• I took Royal Conservatory of Music exams, and I was never told to write anything down in any of my ear training exam portions. The closest I got was clapping or maybe singing back. I had to recognize interval sizes and chord types (major/minor/augmented/diminished/maybe 7ths), though.
    – Dekkadeci
    Commented Mar 29, 2019 at 5:58
  • @Dekkadeci What level of the exams did you take?
    – BobRodes
    Commented Mar 29, 2019 at 6:12
  • Taking a look at the RCM syllabus, it looks really good, and does a great job of preparing a student for college-level work. The level 10 syllabus is roughly equivalent to a freshman-level college syllabus (for example, I had to learn all my scales to 120 in my freshman year, but had to get them up to 144 by the end of my sophomore year), although Bach's WTC is something that you can work on for a lifetime and never get where you feel you have nothing more to learn. As for ear training, the tests they have in there are perfectly good as well, even if they don't require transcription.
    – BobRodes
    Commented Mar 29, 2019 at 6:32
  • Piano practical-wise, I passed Grade 10 and failed my ARCT. Theory-wise, I took all exams possible and passed them all.
    – Dekkadeci
    Commented Mar 29, 2019 at 6:53
  • @Dekkadeci Good for you. Sorry about the ARCT, but your piano playing will improve for the rest of your life. :)
    – BobRodes
    Commented Mar 29, 2019 at 7:22

There was a time when you could play a 33 1/3 rpm record at 16 rpm (meant for spoken word) which was about half speed but down about an octave. Youtube nowadays allows you to slow down playback without changing pitch. I have found this to be very helpful. Maybe you will too.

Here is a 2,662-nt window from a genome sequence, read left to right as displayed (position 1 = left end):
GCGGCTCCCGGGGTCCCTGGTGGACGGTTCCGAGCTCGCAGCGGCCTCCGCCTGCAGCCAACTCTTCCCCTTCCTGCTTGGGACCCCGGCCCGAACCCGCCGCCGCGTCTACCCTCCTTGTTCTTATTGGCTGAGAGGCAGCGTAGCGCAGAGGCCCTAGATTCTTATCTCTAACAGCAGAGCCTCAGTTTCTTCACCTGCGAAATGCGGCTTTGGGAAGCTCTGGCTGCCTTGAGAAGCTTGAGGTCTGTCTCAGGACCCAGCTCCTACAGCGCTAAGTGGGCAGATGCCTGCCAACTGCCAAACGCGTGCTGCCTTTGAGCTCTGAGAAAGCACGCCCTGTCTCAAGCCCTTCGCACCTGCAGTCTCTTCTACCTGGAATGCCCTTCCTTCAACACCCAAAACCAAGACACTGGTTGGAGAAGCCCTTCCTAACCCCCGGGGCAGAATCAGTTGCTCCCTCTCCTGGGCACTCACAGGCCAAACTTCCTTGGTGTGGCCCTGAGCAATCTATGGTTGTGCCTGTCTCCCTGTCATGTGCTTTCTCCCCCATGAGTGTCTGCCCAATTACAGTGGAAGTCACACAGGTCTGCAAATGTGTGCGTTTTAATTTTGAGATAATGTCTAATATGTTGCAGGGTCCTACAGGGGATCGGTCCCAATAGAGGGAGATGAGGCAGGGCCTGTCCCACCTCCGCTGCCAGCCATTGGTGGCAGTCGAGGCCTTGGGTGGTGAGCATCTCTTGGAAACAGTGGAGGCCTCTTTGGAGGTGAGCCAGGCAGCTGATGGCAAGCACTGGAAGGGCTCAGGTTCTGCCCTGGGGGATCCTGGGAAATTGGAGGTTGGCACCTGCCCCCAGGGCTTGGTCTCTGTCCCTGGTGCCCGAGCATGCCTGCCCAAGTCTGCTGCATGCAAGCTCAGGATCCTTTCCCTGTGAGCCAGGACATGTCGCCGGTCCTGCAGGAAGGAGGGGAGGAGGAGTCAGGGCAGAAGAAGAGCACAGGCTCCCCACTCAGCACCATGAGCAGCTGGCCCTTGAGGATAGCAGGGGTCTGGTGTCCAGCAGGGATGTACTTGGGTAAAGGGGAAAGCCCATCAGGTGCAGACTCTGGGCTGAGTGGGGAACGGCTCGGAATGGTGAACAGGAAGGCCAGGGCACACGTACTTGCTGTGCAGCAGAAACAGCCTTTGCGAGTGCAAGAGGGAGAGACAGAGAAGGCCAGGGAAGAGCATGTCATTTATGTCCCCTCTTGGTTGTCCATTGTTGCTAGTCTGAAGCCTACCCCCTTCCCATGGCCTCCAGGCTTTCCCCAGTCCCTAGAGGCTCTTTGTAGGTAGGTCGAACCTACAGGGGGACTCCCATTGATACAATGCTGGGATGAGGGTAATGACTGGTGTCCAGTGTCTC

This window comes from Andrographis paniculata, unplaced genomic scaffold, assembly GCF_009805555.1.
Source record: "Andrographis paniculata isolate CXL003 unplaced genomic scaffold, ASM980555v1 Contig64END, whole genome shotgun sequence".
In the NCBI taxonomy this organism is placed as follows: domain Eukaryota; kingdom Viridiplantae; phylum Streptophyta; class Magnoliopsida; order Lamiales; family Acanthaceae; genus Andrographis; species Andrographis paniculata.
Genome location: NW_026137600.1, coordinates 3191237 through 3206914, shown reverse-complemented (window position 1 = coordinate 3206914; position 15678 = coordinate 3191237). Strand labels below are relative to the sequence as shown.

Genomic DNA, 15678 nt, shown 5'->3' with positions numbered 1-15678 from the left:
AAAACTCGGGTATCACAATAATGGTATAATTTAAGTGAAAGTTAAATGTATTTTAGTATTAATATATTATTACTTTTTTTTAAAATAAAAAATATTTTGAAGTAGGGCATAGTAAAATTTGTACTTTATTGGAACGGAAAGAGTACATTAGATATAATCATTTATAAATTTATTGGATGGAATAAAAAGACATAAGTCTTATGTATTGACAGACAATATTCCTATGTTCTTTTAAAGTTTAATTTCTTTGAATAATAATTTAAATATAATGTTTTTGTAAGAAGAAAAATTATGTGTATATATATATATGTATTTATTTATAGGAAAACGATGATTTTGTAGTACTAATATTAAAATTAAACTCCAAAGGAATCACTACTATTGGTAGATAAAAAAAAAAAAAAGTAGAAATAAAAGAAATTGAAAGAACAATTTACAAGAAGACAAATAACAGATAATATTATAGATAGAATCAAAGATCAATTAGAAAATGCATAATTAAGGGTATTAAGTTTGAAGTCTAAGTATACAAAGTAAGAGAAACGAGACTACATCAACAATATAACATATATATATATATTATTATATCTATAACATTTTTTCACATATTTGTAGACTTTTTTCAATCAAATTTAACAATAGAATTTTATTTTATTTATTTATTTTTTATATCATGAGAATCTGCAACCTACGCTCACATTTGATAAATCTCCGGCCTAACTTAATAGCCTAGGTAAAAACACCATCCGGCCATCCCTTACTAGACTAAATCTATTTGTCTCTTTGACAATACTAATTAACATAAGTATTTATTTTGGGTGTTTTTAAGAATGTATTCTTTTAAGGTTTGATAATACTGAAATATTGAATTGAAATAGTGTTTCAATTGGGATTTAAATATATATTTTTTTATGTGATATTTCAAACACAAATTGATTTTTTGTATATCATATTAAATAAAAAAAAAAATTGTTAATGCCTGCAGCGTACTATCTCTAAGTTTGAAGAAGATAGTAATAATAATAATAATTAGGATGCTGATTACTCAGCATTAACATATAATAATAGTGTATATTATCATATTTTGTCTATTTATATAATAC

While I'm here, let me address the "never the same way twice" fallacy that infects jazz writers/listeners. Those players have played the standards at least hundreds of times, it's largely not virgin territory though there is always room for filigrees. I'm not belittling them, I'm in awe of them.

Case in point: look at a transcription of John Coltrane's Countdown. He's playing a riff with minor alterations a) over a cycling set of chord changes and b) so fast that the listener doesn't catch him at it. Played at normal human speed on a guitar it's good rock 'n' roll.

My view is that ear training like you describe can only be beneficial. If you enjoy it, do it!


It depends on what your end goal is. For one thing, any recording you listen to will be the result of the performer's interpretation of the score. If you really want to learn a piece, you must start with the sheet music (and quite possibly a few different editions, to compare editor/arranger markings). See what the composer has written for phrasing, dynamics, etc. and adjust as you wish.
As an extreme example, if you learned "OneBourbon OneScotch OneBeer" by copying George Thorogood's version, you would be rather shocked to hear the original version.

If you are after ear-training and extending your ability to absorb tune&harmony aurally, then by all means repetition and extension are the way to go.

Your Answer

By clicking “Post Your Answer”, you agree to our terms of service and acknowledge you have read our privacy policy.

Not the answer you're looking for? Browse other questions tagged or ask your own question.